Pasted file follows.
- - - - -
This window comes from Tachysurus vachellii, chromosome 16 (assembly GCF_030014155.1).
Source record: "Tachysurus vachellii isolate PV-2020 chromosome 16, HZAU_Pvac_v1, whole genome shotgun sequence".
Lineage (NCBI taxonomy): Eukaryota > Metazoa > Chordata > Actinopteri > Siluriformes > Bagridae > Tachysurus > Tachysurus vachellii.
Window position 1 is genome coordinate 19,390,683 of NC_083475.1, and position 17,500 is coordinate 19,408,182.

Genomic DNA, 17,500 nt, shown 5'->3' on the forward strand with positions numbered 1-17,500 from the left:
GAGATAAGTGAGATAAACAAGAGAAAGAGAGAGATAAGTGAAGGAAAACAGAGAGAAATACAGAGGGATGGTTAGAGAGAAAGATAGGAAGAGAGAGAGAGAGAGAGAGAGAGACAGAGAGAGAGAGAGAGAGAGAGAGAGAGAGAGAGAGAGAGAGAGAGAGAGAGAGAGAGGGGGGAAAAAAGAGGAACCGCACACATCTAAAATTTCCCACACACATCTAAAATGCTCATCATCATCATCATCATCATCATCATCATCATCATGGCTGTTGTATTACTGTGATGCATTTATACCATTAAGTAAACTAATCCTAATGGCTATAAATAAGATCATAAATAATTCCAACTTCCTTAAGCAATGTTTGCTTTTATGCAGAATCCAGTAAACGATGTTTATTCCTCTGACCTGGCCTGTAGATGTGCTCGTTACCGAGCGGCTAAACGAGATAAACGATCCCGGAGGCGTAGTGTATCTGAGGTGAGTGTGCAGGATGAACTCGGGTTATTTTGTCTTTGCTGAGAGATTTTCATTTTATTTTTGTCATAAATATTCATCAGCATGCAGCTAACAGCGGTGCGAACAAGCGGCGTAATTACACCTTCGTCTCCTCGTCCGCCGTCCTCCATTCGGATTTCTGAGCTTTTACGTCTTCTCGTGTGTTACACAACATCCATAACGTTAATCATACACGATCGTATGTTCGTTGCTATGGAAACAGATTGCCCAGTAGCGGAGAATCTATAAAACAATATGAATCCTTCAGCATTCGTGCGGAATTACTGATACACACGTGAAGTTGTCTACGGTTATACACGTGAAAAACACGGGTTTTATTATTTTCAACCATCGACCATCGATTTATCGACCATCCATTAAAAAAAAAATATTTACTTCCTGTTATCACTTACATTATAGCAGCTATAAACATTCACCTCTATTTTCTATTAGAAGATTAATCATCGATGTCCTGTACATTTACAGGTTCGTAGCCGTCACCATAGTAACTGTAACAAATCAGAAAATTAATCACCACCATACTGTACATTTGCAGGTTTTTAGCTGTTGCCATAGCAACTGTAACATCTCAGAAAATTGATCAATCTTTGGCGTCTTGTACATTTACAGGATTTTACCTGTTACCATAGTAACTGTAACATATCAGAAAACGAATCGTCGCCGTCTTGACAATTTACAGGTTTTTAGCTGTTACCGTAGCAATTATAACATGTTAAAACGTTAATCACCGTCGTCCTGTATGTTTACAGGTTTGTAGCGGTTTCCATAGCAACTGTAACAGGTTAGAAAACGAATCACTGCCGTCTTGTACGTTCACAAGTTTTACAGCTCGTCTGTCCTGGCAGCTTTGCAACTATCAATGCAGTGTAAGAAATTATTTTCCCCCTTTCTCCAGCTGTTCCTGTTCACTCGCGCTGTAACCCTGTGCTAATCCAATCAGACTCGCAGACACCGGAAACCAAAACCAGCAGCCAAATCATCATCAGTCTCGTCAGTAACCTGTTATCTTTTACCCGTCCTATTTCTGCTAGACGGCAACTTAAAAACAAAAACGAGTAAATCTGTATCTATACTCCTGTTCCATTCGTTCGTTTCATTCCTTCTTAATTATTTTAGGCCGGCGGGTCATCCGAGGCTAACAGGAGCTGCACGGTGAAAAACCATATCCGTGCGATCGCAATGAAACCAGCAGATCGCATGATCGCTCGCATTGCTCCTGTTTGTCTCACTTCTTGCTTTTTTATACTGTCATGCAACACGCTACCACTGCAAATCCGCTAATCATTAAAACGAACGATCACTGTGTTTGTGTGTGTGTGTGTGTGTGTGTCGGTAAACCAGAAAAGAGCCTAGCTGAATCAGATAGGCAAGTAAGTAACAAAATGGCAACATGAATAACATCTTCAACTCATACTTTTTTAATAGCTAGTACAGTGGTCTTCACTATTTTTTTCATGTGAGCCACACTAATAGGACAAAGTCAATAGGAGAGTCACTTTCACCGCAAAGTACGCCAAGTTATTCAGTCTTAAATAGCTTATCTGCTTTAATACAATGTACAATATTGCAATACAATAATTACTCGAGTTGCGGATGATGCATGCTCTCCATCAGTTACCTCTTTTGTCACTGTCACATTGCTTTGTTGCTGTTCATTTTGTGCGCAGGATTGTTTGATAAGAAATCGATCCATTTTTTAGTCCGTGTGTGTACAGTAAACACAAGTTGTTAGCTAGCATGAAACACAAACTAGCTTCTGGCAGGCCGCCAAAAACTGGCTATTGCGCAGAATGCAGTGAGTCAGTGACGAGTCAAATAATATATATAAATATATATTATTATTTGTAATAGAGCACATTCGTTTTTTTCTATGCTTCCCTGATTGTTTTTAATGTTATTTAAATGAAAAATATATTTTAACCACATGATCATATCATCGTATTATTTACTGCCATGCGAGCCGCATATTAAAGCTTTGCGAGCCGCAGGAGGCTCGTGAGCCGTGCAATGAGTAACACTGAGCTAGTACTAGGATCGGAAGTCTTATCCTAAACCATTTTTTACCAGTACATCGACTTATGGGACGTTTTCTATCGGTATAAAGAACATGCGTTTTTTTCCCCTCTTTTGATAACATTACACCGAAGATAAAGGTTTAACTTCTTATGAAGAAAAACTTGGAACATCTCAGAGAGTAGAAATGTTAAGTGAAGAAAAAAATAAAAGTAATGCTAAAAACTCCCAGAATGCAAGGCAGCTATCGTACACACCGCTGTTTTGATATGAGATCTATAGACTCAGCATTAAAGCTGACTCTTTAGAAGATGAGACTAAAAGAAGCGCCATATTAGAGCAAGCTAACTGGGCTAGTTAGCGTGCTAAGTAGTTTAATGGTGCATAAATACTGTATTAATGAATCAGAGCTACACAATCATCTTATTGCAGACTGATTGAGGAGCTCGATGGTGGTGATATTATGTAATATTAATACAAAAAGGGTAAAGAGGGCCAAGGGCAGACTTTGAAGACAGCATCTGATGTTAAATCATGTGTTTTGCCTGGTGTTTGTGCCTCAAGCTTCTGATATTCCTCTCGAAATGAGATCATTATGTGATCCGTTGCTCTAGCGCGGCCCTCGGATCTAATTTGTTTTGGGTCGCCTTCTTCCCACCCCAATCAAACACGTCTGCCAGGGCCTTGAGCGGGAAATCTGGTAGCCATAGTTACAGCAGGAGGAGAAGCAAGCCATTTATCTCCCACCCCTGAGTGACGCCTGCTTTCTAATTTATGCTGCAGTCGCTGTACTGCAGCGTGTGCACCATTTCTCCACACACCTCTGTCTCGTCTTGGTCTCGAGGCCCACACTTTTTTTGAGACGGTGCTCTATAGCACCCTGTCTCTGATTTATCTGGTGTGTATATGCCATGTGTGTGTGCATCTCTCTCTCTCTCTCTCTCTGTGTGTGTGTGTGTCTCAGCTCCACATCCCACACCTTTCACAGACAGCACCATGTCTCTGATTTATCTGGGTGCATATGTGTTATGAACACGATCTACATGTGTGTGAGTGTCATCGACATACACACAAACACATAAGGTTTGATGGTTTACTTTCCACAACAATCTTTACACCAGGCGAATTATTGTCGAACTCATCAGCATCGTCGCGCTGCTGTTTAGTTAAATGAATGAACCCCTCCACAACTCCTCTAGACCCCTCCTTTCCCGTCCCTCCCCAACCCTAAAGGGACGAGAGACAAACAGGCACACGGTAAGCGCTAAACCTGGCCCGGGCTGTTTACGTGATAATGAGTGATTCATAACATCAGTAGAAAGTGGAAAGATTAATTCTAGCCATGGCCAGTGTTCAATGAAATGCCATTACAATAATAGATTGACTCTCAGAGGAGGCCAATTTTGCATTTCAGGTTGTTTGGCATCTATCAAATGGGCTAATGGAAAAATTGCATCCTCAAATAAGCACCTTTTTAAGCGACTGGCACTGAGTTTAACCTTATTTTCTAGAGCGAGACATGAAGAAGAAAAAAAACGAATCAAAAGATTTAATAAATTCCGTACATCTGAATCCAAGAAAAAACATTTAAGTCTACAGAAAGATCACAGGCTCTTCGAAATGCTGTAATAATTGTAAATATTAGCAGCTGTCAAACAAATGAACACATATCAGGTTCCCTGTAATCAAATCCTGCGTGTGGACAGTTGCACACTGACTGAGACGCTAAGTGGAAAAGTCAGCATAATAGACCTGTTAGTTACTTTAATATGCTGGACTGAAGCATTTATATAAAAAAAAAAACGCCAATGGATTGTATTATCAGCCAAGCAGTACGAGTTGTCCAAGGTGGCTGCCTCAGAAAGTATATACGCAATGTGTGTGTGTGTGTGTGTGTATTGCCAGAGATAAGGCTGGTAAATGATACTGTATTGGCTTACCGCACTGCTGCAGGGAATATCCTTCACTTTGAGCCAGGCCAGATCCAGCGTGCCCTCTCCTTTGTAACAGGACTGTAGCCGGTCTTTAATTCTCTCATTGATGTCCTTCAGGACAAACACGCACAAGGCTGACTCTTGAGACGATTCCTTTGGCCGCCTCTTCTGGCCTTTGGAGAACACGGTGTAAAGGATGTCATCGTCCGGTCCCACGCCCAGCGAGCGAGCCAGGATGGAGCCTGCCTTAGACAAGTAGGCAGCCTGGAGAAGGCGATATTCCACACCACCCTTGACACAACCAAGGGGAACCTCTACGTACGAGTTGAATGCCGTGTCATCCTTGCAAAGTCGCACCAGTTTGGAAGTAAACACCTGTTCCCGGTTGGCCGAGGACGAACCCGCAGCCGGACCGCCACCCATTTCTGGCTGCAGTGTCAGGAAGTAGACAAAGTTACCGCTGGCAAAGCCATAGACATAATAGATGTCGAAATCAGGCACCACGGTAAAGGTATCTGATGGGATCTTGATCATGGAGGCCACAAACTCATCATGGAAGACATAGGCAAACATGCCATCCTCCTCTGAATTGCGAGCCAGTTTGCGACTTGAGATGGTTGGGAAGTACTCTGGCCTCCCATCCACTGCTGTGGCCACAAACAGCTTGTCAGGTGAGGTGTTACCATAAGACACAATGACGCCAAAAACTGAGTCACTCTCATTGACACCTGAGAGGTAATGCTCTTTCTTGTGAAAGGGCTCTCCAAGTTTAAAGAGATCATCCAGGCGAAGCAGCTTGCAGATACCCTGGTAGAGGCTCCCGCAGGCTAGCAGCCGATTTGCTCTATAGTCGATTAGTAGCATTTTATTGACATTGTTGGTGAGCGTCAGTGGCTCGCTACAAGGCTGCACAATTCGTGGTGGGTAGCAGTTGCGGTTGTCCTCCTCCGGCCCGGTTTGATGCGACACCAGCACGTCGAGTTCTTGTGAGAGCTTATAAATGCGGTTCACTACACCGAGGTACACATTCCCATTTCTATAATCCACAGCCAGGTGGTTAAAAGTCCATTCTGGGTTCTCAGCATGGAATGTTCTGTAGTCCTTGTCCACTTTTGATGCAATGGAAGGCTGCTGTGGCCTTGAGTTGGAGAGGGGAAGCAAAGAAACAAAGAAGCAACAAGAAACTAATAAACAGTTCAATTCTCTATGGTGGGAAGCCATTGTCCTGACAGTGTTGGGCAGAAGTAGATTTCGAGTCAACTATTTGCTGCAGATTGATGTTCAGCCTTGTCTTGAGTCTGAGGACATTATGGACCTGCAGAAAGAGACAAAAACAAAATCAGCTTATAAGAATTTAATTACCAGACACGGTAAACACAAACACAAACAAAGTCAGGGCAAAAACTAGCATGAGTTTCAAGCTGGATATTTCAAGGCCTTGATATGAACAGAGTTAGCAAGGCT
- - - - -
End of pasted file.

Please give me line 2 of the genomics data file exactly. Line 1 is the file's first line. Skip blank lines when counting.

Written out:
Source record: "Tachysurus vachellii isolate PV-2020 chromosome 16, HZAU_Pvac_v1, whole genome shotgun sequence".